Saturday, October 07, 2006

One "of the best sports books ever written"

In "The Man Who Brought Joy to Mudville," the Washington Post book critic Jonathan Yardley looked back at Veeck -- As in Wreck, the classic autobiography of Bill Veeck, written with the sports journalist Ed Linn and published in 1962.

Veeck -- As in Wreck was written and published shortly after Veeck had to sell the White Sox in 1961 because of ill health, so it doesn't cover the remaining quarter-century of his life, but that really doesn't matter, because the years between 1941 and 1961 were his best. He describes that period with his characteristic mix of pride and self-disparagement:

"I've won pennants and finished dead last; I've set attendance records and been close to bankruptcy. At the age of fifteen, I was taking care of Ladies' Day passes at Wrigley Field. I owned my first ball club when I was twenty-eight. I have operated five clubs -- three in the major leagues and two in the minors -- and in three of the towns I won pennants and broke attendance records. Two of the three teams to beat the Yankees since I came to the American League in 1946 were my teams, the 1948 Cleveland Indians and the 1959 Chicago White Sox. The only other team, the 1954 Indians, was made up for the most part of my old players."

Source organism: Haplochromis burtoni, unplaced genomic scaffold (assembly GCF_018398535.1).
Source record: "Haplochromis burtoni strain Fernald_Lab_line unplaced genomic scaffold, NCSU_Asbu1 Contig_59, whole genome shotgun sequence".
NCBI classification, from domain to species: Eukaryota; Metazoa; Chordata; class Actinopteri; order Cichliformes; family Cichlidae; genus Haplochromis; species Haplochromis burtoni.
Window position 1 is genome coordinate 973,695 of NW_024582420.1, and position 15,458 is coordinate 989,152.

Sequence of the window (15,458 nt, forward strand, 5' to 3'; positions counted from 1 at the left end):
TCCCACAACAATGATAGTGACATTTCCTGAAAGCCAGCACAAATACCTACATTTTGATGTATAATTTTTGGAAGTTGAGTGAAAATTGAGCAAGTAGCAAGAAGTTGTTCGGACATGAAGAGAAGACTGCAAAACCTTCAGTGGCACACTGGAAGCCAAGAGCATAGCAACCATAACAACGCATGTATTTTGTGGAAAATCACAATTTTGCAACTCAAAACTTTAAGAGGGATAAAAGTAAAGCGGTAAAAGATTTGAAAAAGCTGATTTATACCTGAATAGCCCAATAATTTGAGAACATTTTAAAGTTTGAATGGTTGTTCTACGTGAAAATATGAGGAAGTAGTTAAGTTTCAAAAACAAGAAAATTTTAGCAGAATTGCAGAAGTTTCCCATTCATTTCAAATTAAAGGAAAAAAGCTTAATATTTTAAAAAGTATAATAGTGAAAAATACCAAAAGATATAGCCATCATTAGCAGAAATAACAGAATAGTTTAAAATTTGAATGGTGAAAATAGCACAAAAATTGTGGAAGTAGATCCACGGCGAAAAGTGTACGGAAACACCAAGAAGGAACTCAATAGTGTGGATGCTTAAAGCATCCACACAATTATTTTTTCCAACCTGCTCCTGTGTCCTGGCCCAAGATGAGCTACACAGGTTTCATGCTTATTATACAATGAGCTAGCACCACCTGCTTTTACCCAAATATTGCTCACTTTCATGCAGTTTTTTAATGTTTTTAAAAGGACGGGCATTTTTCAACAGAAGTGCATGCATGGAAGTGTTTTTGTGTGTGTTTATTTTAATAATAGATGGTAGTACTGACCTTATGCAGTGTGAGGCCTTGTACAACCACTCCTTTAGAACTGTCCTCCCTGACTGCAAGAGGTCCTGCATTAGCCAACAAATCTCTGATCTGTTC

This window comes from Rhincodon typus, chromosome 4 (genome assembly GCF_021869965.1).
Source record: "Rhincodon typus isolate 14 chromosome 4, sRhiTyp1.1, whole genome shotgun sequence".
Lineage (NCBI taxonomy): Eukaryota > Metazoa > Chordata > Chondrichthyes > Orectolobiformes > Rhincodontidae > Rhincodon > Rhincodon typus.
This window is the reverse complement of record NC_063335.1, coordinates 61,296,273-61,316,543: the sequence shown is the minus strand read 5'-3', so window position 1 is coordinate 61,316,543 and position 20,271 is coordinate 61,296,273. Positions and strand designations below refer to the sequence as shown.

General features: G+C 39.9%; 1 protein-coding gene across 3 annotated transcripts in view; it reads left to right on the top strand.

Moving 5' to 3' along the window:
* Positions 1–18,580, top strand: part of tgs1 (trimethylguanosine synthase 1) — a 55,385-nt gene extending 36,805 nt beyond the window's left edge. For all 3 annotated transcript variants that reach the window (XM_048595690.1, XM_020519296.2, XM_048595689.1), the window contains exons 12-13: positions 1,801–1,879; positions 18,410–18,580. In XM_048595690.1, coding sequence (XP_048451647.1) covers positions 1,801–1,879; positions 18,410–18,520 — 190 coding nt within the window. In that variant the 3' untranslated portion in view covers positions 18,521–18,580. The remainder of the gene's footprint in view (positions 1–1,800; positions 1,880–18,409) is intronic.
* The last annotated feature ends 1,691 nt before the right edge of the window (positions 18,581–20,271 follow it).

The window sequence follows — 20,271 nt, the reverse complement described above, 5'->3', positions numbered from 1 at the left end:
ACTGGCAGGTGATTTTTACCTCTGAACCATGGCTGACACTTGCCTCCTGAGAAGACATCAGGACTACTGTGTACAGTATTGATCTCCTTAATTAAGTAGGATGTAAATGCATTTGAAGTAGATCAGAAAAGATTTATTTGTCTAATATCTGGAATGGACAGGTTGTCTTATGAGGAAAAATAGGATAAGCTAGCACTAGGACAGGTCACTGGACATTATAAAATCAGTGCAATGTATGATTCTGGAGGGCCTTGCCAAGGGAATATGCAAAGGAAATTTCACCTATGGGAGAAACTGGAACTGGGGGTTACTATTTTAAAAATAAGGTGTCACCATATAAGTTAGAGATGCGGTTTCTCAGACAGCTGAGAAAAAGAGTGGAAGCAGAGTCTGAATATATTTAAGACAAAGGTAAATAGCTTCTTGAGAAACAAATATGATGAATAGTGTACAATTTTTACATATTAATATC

But -- and what a wonderful "but" it is -- no matter what he achieved, "I would still be remembered, in the end, as the man who sent a midget up to bat." That's right. It was Veeck who in August 1951 hired the 3-foot-7, 65-pound Eddie Gaedel -- "a professional midget" who "made his living by displaying himself, the only way we permit a midget to earn a living in our enlightened society" -- to pinch-hit for the St. Louis Browns, reducing everyone in the ballpark, including the opposing pitcher and his teammates, to helpless laughter.

Read the rest of the review here.

David Uhlin wrote an enthusiastic review of Veeck -- As in Wreck when it was reissued in 2001.

--Marshal Zeringue